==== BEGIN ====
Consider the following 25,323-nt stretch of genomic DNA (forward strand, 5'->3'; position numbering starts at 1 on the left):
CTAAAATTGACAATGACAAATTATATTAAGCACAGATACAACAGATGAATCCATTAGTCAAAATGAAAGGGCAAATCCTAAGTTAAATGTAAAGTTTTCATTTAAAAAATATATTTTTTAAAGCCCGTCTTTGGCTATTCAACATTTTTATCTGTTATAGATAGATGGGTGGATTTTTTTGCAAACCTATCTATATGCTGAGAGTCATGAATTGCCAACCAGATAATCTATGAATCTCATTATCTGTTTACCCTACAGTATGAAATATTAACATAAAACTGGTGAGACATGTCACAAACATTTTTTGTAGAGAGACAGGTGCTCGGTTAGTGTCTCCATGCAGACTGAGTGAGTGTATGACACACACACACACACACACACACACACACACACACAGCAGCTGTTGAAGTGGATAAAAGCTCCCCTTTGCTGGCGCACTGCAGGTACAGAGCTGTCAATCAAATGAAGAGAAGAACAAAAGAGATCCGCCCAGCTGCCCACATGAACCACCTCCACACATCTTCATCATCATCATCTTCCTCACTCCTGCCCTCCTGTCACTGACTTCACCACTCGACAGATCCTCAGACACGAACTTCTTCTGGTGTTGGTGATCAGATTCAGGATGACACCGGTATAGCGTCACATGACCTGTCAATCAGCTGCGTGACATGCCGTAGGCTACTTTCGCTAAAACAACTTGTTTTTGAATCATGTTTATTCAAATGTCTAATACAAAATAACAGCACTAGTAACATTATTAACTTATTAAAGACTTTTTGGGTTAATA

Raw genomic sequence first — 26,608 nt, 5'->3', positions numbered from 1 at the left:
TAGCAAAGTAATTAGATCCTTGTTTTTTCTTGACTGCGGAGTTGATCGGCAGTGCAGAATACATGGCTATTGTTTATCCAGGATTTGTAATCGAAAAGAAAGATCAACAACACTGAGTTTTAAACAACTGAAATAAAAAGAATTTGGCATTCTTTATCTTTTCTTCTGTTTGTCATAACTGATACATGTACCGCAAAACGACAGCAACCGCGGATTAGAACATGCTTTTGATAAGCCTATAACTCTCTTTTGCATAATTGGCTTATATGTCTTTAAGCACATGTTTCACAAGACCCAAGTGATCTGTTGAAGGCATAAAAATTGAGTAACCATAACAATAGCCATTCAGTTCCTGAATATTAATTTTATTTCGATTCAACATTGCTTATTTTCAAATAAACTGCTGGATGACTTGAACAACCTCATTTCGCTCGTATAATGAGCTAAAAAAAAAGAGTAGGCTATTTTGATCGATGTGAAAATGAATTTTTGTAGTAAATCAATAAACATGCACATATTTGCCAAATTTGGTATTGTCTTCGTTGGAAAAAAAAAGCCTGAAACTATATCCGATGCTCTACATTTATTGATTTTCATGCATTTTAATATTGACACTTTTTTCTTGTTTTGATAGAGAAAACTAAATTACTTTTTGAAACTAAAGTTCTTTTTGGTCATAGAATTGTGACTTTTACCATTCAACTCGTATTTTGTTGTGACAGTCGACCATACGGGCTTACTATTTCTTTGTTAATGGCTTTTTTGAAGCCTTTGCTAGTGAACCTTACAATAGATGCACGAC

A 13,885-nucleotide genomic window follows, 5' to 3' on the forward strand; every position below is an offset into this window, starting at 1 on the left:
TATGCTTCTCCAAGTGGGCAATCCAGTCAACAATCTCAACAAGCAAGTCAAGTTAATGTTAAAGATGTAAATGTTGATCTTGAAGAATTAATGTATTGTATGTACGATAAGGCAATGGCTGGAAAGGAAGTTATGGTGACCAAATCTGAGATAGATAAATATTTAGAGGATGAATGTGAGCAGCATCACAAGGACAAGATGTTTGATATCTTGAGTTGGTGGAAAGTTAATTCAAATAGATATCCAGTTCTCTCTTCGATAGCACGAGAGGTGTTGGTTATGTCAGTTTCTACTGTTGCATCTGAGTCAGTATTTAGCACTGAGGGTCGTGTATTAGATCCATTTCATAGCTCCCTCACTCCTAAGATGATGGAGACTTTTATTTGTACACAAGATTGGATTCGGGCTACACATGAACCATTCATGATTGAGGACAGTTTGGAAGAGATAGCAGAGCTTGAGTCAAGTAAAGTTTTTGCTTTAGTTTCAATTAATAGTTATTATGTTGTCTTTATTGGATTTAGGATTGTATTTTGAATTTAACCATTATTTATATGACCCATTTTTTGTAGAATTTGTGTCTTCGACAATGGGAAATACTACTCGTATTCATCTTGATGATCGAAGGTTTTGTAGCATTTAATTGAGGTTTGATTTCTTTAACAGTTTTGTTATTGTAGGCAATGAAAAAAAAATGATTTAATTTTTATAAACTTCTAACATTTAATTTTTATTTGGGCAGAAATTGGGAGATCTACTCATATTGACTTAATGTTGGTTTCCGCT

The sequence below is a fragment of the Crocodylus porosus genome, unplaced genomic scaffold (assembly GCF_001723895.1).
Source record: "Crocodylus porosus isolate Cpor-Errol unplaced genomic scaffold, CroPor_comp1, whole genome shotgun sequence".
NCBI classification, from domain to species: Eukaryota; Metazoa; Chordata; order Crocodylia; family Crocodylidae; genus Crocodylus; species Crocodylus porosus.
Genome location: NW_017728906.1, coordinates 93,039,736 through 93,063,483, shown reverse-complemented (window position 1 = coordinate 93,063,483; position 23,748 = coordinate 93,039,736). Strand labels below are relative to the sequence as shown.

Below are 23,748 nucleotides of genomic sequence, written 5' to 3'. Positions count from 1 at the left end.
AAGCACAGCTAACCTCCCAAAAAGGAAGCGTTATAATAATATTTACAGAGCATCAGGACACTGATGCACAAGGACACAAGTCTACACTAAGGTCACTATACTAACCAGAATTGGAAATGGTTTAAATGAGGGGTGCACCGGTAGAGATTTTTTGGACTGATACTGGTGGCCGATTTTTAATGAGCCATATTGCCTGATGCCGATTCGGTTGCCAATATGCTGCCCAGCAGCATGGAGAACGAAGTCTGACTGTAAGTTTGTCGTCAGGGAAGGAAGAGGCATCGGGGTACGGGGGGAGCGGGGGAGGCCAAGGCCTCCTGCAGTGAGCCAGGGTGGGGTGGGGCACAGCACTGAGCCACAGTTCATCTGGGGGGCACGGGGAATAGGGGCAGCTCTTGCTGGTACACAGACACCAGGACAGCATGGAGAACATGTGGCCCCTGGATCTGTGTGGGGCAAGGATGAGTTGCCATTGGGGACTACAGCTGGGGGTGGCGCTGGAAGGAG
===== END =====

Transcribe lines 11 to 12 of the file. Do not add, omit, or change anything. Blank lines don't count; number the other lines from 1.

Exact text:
Below are 23,748 nucleotides of genomic sequence, written 5' to 3'. Positions count from 1 at the left end.
AAGCACAGCTAACCTCCCAAAAAGGAAGCGTTATAATAATATTTACAGAGCATCAGGACACTGATGCACAAGGACACAAGTCTACACTAAGGTCACTATACTAACCAGAATTGGAAATGGTTTAAATGAGGGGTGCACCGGTAGAGATTTTTTGGACTGATACTGGTGGCCGATTTTTAATGAGCCATATTGCCTGATGCCGATTCGGTTGCCAATATGCTGCCCAGCAGCATGGAGAACGAAGTCTGACTGTAAGTTTGTCGTCAGGGAAGGAAGAGGCATCGGGGTACGGGGGGAGCGGGGGAGGCCAAGGCCTCCTGCAGTGAGCCAGGGTGGGGTGGGGCACAGCACTGAGCCACAGTTCATCTGGGGGGCACGGGGAATAGGGGCAGCTCTTGCTGGTACACAGACACCAGGACAGCATGGAGAACATGTGGCCCCTGGATCTGTGTGGGGCAAGGATGAGTTGCCATTGGGGACTACAGCTGGGGGTGGCGCTGGAAGGAG